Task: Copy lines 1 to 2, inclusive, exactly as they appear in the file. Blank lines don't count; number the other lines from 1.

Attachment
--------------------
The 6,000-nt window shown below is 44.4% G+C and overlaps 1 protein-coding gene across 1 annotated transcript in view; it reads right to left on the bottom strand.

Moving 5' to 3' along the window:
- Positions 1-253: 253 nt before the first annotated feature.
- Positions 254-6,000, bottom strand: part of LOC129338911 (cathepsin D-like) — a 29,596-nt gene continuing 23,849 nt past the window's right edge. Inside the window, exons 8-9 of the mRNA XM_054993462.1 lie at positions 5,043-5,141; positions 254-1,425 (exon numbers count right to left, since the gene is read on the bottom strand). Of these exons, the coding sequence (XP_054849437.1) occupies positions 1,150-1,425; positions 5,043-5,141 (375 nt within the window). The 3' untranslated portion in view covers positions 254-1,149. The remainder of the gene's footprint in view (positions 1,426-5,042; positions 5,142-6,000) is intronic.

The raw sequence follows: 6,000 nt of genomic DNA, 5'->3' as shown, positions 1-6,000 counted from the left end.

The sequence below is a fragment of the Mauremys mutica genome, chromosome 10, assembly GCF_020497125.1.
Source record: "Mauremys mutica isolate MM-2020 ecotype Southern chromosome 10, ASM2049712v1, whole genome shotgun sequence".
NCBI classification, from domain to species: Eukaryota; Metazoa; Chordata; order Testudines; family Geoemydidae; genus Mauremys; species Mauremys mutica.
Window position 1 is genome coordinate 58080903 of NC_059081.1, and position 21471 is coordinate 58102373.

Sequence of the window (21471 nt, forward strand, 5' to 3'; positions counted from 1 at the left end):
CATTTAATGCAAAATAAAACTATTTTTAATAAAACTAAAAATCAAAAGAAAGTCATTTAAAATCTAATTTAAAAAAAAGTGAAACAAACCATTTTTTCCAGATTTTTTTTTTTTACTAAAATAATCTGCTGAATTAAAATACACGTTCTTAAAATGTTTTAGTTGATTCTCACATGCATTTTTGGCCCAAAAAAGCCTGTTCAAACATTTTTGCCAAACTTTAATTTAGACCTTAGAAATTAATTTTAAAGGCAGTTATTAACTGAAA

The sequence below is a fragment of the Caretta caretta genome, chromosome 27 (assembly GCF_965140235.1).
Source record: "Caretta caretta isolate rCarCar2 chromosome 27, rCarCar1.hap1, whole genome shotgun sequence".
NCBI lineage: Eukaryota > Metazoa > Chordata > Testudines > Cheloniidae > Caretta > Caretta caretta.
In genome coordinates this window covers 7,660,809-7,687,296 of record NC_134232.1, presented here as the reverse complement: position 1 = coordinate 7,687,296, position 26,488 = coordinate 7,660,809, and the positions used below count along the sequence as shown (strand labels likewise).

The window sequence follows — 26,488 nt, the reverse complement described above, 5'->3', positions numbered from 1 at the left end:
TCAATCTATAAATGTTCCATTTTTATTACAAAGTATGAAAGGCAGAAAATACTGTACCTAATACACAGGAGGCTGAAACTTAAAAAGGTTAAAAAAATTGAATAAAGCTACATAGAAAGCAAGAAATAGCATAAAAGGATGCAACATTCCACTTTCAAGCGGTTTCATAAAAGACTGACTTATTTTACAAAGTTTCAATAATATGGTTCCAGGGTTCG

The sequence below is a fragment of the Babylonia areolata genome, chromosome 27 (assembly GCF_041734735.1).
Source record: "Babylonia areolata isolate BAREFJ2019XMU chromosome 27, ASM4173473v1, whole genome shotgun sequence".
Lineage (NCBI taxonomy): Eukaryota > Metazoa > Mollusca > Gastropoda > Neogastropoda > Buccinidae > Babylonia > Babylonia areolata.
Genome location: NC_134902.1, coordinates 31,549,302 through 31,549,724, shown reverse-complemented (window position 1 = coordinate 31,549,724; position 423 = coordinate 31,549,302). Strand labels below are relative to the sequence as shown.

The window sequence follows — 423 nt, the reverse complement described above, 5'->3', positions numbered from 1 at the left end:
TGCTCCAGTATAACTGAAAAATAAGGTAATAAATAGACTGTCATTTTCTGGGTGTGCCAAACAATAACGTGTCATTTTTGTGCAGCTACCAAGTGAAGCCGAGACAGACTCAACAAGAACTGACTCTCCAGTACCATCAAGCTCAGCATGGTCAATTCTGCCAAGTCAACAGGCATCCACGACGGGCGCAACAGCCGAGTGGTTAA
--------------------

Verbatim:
The 6,000-nt window shown below is 44.4% G+C and overlaps 1 protein-coding gene across 1 annotated transcript in view; it reads right to left on the bottom strand.

Moving 5' to 3' along the window: